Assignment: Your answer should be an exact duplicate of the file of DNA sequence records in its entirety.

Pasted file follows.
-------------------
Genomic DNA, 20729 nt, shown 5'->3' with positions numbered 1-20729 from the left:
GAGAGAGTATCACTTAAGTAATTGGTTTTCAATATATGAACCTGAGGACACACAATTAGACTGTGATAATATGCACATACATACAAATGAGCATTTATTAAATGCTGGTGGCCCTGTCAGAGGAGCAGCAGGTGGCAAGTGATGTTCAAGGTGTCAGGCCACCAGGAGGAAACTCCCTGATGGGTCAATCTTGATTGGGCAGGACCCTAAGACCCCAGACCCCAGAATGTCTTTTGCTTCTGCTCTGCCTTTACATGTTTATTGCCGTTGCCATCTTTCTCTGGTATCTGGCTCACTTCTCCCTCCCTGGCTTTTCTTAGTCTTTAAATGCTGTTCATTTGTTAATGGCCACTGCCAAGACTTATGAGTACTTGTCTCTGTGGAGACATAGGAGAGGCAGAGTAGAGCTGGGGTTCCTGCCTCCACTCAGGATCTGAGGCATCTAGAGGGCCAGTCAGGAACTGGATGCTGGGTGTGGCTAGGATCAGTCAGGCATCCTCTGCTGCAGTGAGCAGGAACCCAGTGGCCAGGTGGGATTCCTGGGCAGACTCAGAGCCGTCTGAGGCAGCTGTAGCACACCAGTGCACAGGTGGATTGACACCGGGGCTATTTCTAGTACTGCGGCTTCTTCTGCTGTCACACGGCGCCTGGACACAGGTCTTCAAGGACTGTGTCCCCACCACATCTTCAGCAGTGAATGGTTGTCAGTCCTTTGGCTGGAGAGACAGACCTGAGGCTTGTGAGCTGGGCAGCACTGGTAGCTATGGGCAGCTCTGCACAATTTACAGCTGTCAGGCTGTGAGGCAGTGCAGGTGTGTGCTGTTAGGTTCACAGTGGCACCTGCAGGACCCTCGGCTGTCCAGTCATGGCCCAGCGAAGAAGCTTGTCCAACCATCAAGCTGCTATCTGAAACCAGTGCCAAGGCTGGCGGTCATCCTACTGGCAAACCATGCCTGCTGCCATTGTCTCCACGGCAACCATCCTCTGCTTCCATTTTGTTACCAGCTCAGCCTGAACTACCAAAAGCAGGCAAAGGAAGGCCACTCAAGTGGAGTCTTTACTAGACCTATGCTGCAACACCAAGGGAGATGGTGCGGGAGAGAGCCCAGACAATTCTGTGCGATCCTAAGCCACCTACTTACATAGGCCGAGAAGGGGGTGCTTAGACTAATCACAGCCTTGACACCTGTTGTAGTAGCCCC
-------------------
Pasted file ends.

Genomic DNA, 20729 nt, shown 5'->3' with positions numbered 1-20729 from the left:
GAGAGAGTATCACTTAAGTAATTGGTTTTCAATATATGAACCTGAGGACACACAATTAGACTGTGATAATATGCACATACATACAAATGAGCATTTATTAAATGCTGGTGGCCCTGTCAGAGGAGCAGCAGGTGGCAAGTGATGTTCAAGGTGTCAGGCCACCAGGAGGAAACTCCCTGATGGGTCAATCTTGATTGGGCAGGACCCTAAGACCCCAGACCCCAGAATGTCTTTTGCTTCTGCTCTGCCTTTACATGTTTATTGCCGTTGCCATCTTTCTCTGGTATCTGGCTCACTTCTCCCTCCCTGGCTTTTCTTAGTCTTTAAATGCTGTTCATTTGTTAATGGCCACTGCCAAGACTTATGAGTACTTGTCTCTGTGGAGACATAGGAGAGGCAGAGTAGAGCTGGGGTTCCTGCCTCCACTCAGGATCTGAGGCATCTAGAGGGCCAGTCAGGAACTGGATGCTGGGTGTGGCTAGGATCAGTCAGGCATCCTCTGCTGCAGTGAGCAGGAACCCAGTGGCCAGGTGGGATTCCTGGGCAGACTCAGAGCCGTCTGAGGCAGCTGTAGCACACCAGTGCACAGGTGGATTGACACCGGGGCTATTTCTAGTACTGCGGCTTCTTCTGCTGTCACACGGCGCCTGGACACAGGTCTTCAAGGACTGTGTCCCCACCACATCTTCAGCAGTGAATGGTTGTCAGTCCTTTGGCTGGAGAGACAGACCTGAGGCTTGTGAGCTGGGCAGCACTGGTAGCTATGGGCAGCTCTGCACAATTTACAGCTGTCAGGCTGTGAGGCAGTGCAGGTGTGTGCTGTTAGGTTCACAGTGGCACCTGCAGGACCCTCGGCTGTCCAGTCATGGCCCAGCGAAGAAGCTTGTCCAACCATCAAGCTGCTATCTGAAACCAGTGCCAAGGCTGGCGGTCATCCTACTGGCAAACCATGCCTGCTGCCATTGTCTCCACGGCAACCATCCTCTGCTTCCATTTTGTTACCAGCTCAGCCTGAACTACCAAAAGCAGGCAAAGGAAGGCCACTCAAGTGGAGTCTTTACTAGACCTATGCTGCAACACCAAGGGAGATGGTGCGGGAGAGAGCCCAGACAATTCTGTGCGATCCTAAGCCACCTACTTACATAGGCCGAGAAGGGGGTGCTTAGACTAATCACAGCCTTGACACCTGTTGTAGTAGCCCC